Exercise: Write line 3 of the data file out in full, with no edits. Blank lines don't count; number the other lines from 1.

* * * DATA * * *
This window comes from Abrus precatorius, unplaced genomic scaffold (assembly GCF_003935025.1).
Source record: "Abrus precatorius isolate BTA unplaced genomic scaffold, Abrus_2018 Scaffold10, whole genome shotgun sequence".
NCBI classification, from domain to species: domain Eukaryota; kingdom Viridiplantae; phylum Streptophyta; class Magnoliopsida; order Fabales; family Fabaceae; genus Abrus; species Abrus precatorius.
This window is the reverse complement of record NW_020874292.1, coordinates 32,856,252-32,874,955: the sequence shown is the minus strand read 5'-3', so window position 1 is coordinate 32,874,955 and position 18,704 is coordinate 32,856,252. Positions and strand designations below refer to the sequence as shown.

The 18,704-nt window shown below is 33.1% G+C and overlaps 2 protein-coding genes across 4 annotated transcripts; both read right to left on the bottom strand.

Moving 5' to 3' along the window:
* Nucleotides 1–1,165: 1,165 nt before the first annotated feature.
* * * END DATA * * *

NCBI classification, from domain to species: domain Eukaryota; kingdom Viridiplantae; phylum Streptophyta; class Magnoliopsida; order Fabales; family Fabaceae; genus Abrus; species Abrus precatorius.